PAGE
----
Tuesday, January 7, 2014

10 Natural Alternatives to Energy Drinks

Almost every one of us is living in a fast lane and so are most of the Americans and we support this kind of lifestyle with no other than energy drinks.

According to Packaged Facts, a food and beverage market research firm, consumer demand for energy drinks increased 60 percent between 2008 and 2012. Sales of energy drinks and shots summed more than $12.5 billion in 2012 and Packaged Facts estimates this figure to boost to $21.5 billion by 2017.

Products who label themselves as the “energy” packaged drinks, shots, drink mixes and extra heavily caffeinated soft drinks. Katherine Zeratsky, R.D., L.D., for the Mayo Clinic explains, most rely on large amounts of caffeine, along with sugar and other additives, to temporarily boost energy. The United States Anti-Doping Agency (USADA) suggests “stimulant drink” is a more appropriate name for this class of beverages.

The USADA found tyrosine and phenylalanine, which may interfere with medication; kola nut and guarana, which are sources of caffeine; yohimbe while analyzing commonly used ingredients in energy drinks, which interacts with anti-depressants; and ma huang, which is a plant source of ephedra. Competitive athletes should focus more on to energy drink ingredients, warns the USADA, as banned stimulants may come out having some other name.

Depending on energy drinks for just a boost of energy is fine sometimes but taking these kinds of products has harmful effects on the body. Excessive caffeine can cause nervousness, irritability, insomnia, increased heartbeat and elevated blood pressure.

Plus, it can trigger more serious complications such as migraines, seizures and heart problems. Reported by Medical News Today, the number of people receiving emergency treatment as a result of consuming energy drinks increased from 10,068 in 2007 to 20,783 in 2011,

If regularly feel fatigued or tired, or maybe you have a problem with your low energy or you, identifying the cause can be helpful in identifying effective, natural strategies. “Usually when people are feeling the need for an energy boost, it is due to a low-blood sugar or dehydration,” says Mindy Black, a board-certified dietitian and exercise physiologist.

Blood sugars drop 3 to 4 hours after a meal or 30 to 45 minutes after a high-sugar snack.

“No matter how perfect their lunch may have been, blood sugars only remain stable for about three hours,” Black says. She recommends one of these energy-boosting combos rather than energy drink. The secret is to include lean protein with quality carbs.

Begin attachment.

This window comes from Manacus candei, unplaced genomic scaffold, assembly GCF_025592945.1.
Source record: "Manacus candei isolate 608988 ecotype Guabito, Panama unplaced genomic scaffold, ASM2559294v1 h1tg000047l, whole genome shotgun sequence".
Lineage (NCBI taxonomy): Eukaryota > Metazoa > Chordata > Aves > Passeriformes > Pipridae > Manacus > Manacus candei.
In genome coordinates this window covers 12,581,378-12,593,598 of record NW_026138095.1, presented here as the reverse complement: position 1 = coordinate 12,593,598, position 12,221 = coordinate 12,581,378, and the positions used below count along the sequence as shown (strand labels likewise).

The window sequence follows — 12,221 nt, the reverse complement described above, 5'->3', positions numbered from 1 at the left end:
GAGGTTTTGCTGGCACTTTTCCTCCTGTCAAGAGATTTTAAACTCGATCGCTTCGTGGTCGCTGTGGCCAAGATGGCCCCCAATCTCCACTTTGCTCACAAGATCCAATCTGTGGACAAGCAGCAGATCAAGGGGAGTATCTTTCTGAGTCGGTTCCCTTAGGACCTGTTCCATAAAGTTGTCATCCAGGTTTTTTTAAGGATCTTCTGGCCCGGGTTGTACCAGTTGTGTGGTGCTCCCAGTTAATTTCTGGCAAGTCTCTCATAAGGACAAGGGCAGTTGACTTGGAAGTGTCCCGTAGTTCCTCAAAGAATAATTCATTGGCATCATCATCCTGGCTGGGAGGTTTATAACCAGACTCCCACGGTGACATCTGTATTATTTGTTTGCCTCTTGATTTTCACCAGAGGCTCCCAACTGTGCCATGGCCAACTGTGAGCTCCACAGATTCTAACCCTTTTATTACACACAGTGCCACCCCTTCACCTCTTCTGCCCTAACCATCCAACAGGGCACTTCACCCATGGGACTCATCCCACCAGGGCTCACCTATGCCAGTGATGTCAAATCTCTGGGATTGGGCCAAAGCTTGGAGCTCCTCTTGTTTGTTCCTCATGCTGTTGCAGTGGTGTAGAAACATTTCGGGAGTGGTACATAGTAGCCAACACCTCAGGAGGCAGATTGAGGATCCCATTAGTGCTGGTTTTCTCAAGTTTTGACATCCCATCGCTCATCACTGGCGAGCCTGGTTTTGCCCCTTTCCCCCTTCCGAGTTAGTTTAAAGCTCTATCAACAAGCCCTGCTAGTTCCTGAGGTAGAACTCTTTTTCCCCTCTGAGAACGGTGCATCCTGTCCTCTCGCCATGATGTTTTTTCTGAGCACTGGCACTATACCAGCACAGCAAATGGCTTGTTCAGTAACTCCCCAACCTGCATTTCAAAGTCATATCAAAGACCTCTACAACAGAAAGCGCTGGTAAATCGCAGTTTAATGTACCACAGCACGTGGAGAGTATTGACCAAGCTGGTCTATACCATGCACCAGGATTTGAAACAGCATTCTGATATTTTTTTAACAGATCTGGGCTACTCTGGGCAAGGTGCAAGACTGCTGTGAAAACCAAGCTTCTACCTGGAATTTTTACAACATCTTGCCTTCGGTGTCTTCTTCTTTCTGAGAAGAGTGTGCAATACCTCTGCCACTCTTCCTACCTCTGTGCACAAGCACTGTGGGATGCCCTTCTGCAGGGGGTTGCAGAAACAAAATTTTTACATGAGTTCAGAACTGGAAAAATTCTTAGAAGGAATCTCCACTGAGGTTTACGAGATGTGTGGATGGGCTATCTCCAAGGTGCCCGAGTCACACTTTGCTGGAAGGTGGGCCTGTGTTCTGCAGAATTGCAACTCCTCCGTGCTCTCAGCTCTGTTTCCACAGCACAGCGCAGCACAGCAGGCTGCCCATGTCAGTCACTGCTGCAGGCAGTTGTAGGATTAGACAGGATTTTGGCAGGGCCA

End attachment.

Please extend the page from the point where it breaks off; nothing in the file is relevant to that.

•             Handful of almonds mixed with a handful of whole grain cereal
•             Beet juice with low-fat string cheese
•             A smoothie with yogurt, a few strawberries and a banana or a mandarin orange and handful of walnuts
•             Salmon and half a cup of quinoa or brown rice
•             A glass of chocolate milk

Another common cause of low energy is dehydration. “If we’re dehydrated, a lot of our organs and vital systems are slowing down, which can make us lethargic and tired,” Black says. “If you are not drinking enough hydration fluids, not sodas and alcohol or juice, to have clear or close to clear urine every 90 minutes, your energy drain may be due to dehydration.” The solution? Drink more water.

One typical reason why people feel tired is that they’ve depleted their glycogen stores.

“Perceived exertion and perception of fatigue are directly related to low glycogen stores,” says Barbara Lewin, RD, LD, sports nutritionist and owner of “That translates into not taking in enough carbohydrates, especially before and after your workouts. This is the primary reason for athletes experiencing low energy levels. The best ways to boost your energy levels is to consume carbs throughout the day.”

Here are a few more natural energy boosters:

•             Snack on healthy carbohydrates, such as apples and oatmeal
•             Include foods containing iron, such as spinach, nuts, oysters and dark chocolate, in your diet
•             Drink cold water to increase energy for up to two hours
•             Take a quick 10-minute walk
•             Catch a 20-minute power nap

Although energy drinks offer a short-term solution to low energy, developing healthy habits such as getting enough sleep, eating wholesome foods every 3 to 4 hours and regular physical activity will keep you energized all day, every day.